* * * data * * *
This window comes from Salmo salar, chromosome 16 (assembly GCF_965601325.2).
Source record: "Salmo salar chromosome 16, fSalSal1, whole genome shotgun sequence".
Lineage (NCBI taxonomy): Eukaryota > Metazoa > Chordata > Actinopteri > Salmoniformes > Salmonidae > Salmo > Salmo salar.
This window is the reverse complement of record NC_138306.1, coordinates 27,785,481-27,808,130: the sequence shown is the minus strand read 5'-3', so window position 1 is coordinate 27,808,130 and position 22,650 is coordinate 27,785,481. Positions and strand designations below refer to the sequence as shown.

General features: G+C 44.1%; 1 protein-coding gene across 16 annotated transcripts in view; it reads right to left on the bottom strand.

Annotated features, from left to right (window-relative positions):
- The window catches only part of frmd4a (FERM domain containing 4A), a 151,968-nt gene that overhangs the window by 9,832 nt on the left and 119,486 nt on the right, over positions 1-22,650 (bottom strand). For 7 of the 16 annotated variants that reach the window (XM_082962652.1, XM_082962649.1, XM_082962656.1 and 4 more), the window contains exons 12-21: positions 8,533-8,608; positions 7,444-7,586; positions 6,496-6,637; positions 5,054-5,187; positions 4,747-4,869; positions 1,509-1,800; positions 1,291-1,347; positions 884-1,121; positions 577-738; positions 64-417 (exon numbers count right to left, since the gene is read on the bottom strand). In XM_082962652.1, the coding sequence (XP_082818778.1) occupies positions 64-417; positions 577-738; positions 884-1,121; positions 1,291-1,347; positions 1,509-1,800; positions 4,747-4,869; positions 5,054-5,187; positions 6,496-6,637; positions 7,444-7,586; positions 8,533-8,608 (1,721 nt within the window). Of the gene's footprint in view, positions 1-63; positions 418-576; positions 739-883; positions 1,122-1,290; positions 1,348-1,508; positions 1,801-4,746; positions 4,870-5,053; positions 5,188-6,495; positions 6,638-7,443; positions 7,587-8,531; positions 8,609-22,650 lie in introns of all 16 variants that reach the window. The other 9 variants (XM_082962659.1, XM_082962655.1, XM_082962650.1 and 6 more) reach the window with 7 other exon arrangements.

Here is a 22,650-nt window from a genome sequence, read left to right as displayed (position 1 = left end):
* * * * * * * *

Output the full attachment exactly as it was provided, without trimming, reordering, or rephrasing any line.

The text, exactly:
This window comes from Salmo salar, chromosome 16 (assembly GCF_965601325.2).
Source record: "Salmo salar chromosome 16, fSalSal1, whole genome shotgun sequence".
Lineage (NCBI taxonomy): Eukaryota > Metazoa > Chordata > Actinopteri > Salmoniformes > Salmonidae > Salmo > Salmo salar.
This window is the reverse complement of record NC_138306.1, coordinates 27,785,481-27,808,130: the sequence shown is the minus strand read 5'-3', so window position 1 is coordinate 27,808,130 and position 22,650 is coordinate 27,785,481. Positions and strand designations below refer to the sequence as shown.

General features: G+C 44.1%; 1 protein-coding gene across 16 annotated transcripts in view; it reads right to left on the bottom strand.

Annotated features, from left to right (window-relative positions):
- The window catches only part of frmd4a (FERM domain containing 4A), a 151,968-nt gene that overhangs the window by 9,832 nt on the left and 119,486 nt on the right, over positions 1-22,650 (bottom strand). For 7 of the 16 annotated variants that reach the window (XM_082962652.1, XM_082962649.1, XM_082962656.1 and 4 more), the window contains exons 12-21: positions 8,533-8,608; positions 7,444-7,586; positions 6,496-6,637; positions 5,054-5,187; positions 4,747-4,869; positions 1,509-1,800; positions 1,291-1,347; positions 884-1,121; positions 577-738; positions 64-417 (exon numbers count right to left, since the gene is read on the bottom strand). In XM_082962652.1, the coding sequence (XP_082818778.1) occupies positions 64-417; positions 577-738; positions 884-1,121; positions 1,291-1,347; positions 1,509-1,800; positions 4,747-4,869; positions 5,054-5,187; positions 6,496-6,637; positions 7,444-7,586; positions 8,533-8,608 (1,721 nt within the window). Of the gene's footprint in view, positions 1-63; positions 418-576; positions 739-883; positions 1,122-1,290; positions 1,348-1,508; positions 1,801-4,746; positions 4,870-5,053; positions 5,188-6,495; positions 6,638-7,443; positions 7,587-8,531; positions 8,609-22,650 lie in introns of all 16 variants that reach the window. The other 9 variants (XM_082962659.1, XM_082962655.1, XM_082962650.1 and 6 more) reach the window with 7 other exon arrangements.

Here is a 22,650-nt window from a genome sequence, read left to right as displayed (position 1 = left end):